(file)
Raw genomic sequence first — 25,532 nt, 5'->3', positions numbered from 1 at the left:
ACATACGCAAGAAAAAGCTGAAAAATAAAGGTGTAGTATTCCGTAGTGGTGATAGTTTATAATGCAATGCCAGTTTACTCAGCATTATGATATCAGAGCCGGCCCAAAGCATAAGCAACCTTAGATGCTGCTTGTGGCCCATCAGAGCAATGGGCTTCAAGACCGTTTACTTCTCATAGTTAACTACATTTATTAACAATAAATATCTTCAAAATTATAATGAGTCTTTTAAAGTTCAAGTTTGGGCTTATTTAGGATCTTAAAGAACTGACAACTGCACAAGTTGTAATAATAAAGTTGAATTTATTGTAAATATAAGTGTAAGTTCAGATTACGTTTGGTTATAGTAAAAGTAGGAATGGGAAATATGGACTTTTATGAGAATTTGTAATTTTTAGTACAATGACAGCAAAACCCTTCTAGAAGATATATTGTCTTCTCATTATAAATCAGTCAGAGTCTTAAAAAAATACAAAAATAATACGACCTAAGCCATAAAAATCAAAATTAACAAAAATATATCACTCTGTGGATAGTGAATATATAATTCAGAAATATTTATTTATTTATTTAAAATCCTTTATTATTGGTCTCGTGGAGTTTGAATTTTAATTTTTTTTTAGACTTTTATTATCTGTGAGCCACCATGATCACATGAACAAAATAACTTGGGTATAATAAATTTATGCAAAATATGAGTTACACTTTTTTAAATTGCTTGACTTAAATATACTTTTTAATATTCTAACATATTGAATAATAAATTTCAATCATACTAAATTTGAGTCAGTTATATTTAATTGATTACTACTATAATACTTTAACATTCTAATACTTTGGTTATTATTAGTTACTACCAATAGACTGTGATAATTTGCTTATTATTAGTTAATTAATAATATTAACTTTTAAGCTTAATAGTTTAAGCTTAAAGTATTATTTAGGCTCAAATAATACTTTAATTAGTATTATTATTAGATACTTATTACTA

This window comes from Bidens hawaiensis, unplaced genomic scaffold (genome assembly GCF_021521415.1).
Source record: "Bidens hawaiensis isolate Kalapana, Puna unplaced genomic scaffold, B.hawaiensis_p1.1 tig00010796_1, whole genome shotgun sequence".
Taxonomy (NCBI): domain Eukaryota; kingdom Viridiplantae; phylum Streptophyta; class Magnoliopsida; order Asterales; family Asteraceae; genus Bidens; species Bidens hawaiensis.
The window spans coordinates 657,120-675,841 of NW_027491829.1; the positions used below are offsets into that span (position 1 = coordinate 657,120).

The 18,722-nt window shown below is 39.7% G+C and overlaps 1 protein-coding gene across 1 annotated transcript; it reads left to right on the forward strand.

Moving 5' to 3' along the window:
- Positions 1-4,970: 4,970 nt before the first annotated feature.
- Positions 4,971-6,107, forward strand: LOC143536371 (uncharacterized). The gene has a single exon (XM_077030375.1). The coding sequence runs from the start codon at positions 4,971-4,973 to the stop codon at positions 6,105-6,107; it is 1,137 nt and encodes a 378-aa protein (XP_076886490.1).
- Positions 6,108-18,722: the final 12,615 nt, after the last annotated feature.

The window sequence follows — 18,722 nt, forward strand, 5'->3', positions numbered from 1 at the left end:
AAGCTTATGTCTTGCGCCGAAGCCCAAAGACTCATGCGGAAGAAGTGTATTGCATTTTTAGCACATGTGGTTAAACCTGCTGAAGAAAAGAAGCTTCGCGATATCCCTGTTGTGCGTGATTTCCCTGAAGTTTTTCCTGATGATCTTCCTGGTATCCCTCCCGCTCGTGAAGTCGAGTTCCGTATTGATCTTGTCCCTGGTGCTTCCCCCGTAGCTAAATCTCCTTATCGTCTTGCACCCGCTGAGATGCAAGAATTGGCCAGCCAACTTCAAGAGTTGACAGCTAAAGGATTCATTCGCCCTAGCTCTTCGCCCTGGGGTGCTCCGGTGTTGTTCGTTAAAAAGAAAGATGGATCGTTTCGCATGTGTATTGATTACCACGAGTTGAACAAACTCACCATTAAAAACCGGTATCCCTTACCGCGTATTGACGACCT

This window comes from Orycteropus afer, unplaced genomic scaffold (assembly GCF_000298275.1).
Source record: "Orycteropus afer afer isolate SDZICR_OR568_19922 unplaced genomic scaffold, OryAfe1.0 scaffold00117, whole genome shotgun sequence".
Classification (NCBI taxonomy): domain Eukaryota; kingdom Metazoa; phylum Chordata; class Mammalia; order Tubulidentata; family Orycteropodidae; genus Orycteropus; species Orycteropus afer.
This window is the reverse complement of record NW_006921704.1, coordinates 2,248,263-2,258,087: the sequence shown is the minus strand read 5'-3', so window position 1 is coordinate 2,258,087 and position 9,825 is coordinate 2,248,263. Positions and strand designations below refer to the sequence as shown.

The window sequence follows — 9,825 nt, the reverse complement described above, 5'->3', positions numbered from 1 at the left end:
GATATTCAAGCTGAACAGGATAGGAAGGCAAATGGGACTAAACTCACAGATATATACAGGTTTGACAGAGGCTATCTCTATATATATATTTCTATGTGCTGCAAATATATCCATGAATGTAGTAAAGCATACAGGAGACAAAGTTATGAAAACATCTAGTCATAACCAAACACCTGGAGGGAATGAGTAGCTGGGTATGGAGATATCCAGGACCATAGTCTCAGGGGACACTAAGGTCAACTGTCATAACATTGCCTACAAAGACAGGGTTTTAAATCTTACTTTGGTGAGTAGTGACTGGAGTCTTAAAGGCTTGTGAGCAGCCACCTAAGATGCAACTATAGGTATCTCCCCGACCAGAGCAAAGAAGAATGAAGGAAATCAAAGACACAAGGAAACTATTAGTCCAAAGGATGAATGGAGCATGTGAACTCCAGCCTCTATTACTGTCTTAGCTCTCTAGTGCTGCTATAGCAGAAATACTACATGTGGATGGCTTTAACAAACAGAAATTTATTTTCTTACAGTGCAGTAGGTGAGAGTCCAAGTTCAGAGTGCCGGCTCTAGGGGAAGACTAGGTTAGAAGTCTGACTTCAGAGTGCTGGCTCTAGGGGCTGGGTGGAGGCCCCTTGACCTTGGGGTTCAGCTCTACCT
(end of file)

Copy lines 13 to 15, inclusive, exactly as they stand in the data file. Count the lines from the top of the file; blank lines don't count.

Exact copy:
AAGCTTATGTCTTGCGCCGAAGCCCAAAGACTCATGCGGAAGAAGTGTATTGCATTTTTAGCACATGTGGTTAAACCTGCTGAAGAAAAGAAGCTTCGCGATATCCCTGTTGTGCGTGATTTCCCTGAAGTTTTTCCTGATGATCTTCCTGGTATCCCTCCCGCTCGTGAAGTCGAGTTCCGTATTGATCTTGTCCCTGGTGCTTCCCCCGTAGCTAAATCTCCTTATCGTCTTGCACCCGCTGAGATGCAAGAATTGGCCAGCCAACTTCAAGAGTTGACAGCTAAAGGATTCATTCGCCCTAGCTCTTCGCCCTGGGGTGCTCCGGTGTTGTTCGTTAAAAAGAAAGATGGATCGTTTCGCATGTGTATTGATTACCACGAGTTGAACAAACTCACCATTAAAAACCGGTATCCCTTACCGCGTATTGACGACCT

This window comes from Orycteropus afer, unplaced genomic scaffold (assembly GCF_000298275.1).
Source record: "Orycteropus afer afer isolate SDZICR_OR568_19922 unplaced genomic scaffold, OryAfe1.0 scaffold00117, whole genome shotgun sequence".